The much awaited Nashville story…

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So let me tell the tale of my trip to Nashville that took place just about a year ago. A little back story first that you wouldn’t know from just reading our book or our website. I’m a eater. I love to eat and I can eat a lot. Kobyashi the famed Japanese competitive eater is an idol of mine. I have a reputation. My friends nicknamed my stomach (that’s a whole other blog post in and of itself). I just love food.

When I get off the plane in the early evening, my brother informed me that the first order of business is food. I was psyched. He then told me that I’ll be eating all you can eat breakfast. Bonus! And then he tells me I’m going to be competing. What? Competing?

Apparently he had told his good friend Josh that I can eat. A lot. And Josh wanted to test his eating ability against mine. So we head out of town to the “Loveless Café”

There are 6 of us there, Mike, Josh, his wife and two of their friends, and me. The rules are simple. This isn’t like a buffet. You just order what you want, and then they keep bringing plates of each item out to you until you can’t eat anymore. So the idea is that our plates have to be the same servings, and then we just go plate for plate.

Each plate consists of bacon, ham, scrambled eggs, hashbrown casserole (basically fried potatoes with cheese and cream tossed in), biscuits, and sausage gravy. I’m not exactly sure what goes into sausage gravy but it’s thick and white with chunks in it; it looks like liquid meat. Delicious!

So we’re going for it. 3 plates in we’re both doing fine. Everyone else at the table is done eating. There is a little hiatus while we wait for more eggs to come out. In the mean time I suggest a little intermezzo or amuse bouchee. I suggest a bacon sandwich. Meaning bacon in a biscuit. But Josh looks down at the table and doesn’t see the biscuits so he thinks I mean bacon wrapped in ham. That’s right a bacon sandwich with ham as the bread. I can’t now look like a chump and tell him I meant biscuits so of course we both eat those. Again, Delicious.

Fast forward to plate #7. Each contestant is showing signs of fatigue. For me, I just can’t eat any more hash brown casserole. It feels like it just sticks to my mouth and I can’t swallow. But I push through and finish the plate. So does Josh. We look at each other. Not feeling well. But also not about to admit defeat. We agree that we can’t eat anymore breakfast.

Time for dessert.

My brother (who’s had time to recover) and I both order blueberry pie with ice cream. Josh gets bread pudding. The judges agree that these are fair portions sizes. I finish my blueberry pie in seconds. (I love my pie!) It takes Josh a few minutes but he finally gets down his bread pudding. My brother on the other hand took one bite of pie and gave up.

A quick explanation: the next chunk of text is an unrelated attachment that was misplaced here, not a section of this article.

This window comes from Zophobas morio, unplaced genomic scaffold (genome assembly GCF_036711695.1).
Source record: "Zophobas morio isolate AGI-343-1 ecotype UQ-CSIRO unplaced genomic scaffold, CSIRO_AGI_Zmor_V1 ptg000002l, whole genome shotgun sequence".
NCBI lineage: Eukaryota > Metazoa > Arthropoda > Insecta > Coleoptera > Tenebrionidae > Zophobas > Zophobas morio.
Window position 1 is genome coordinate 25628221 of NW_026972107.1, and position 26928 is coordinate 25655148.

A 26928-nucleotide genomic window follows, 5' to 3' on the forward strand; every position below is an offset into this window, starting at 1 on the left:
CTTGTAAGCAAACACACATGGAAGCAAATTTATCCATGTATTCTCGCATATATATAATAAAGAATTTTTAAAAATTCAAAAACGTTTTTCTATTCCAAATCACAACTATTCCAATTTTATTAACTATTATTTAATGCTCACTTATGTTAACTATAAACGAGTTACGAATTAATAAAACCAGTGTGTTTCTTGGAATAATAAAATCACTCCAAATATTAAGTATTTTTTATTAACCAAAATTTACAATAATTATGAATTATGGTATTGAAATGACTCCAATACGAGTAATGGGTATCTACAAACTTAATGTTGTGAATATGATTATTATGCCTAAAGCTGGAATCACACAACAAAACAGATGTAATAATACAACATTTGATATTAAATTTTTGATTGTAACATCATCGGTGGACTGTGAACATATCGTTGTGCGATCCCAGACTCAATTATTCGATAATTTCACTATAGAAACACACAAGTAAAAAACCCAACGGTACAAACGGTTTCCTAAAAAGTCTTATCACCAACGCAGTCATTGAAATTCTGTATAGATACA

I saw my opening and I took it. I ate my brother’s pie. That’s right after 7 plates of breakfast, plus a bacon and ham sandwich I had not one but two pieces of pie. I snuck out a win! Way to go Sam. And then I didn’t do anything for the next 24 hours.

The next night we’re out on the town. Nashville isn’t big but it’s got this great strip of bars. Bar after bar, right next to each other. Each bar is exactly the same. Big stage, big bar, and usually a dance floor set up. At one bar I’m sipping on a beer with my brother and his girlfriend and I notice something peculiar. the bar is super busy. Like cramped. The band is rocking out with some great country tunes. And not a soul is on the dance floor. It’s completely empty.

Along with being able to eat, another of my unsung talents is dancing. I’m not a good dancer by any stretch of the imagination but having high energy and a lack of consideration for how I look is a underrated combo. I’ve even been known to get the dance party started at weddings and things.

So I size up the situation at the bar and I tell me brother. “I bet you $20 I can get at least 20 people to start dancing.” He takes the bet with a chuckle assuming there is no way I can accomplish this feat.

What do I do next? I run on to the dance floor and do a round-off. Not some pansy cart-wheel but a full kick-ass, gymnastics level, round-off. Then I turn back to the crowd. Every single eye is on me. I start gesturing for people to join me. I look pleadingly into their faces. No one wants anything to do with me. I start to dance and then a horrible realization comes over me. I can fake dance to a lot of different kinds of music but country is not one of them. I look like an idiot attempting some sort of square dance type of maneuver. After a minute which feels like an hour absolutely no one comes out on to the dance floor. Everyone is still looking at me. But no one is coming to my aide. It was terrible. Eventually I give up and trudge back over to my laughing brother.

The next song? Johnny went down to Georgia. You know the one, with the fiddle made of gold and betting your soul and all that. Well of course when that comes on everyone floods the dance floor and I look like even more of an idiot. As I’m half heartedly dancing along a girl comes up to me, grabs me, and gives me a big kiss. She says she’s never laughed so hard! Thanks.

And thank you Nashville for all the memories. And not one of them had anything to do with cancer.

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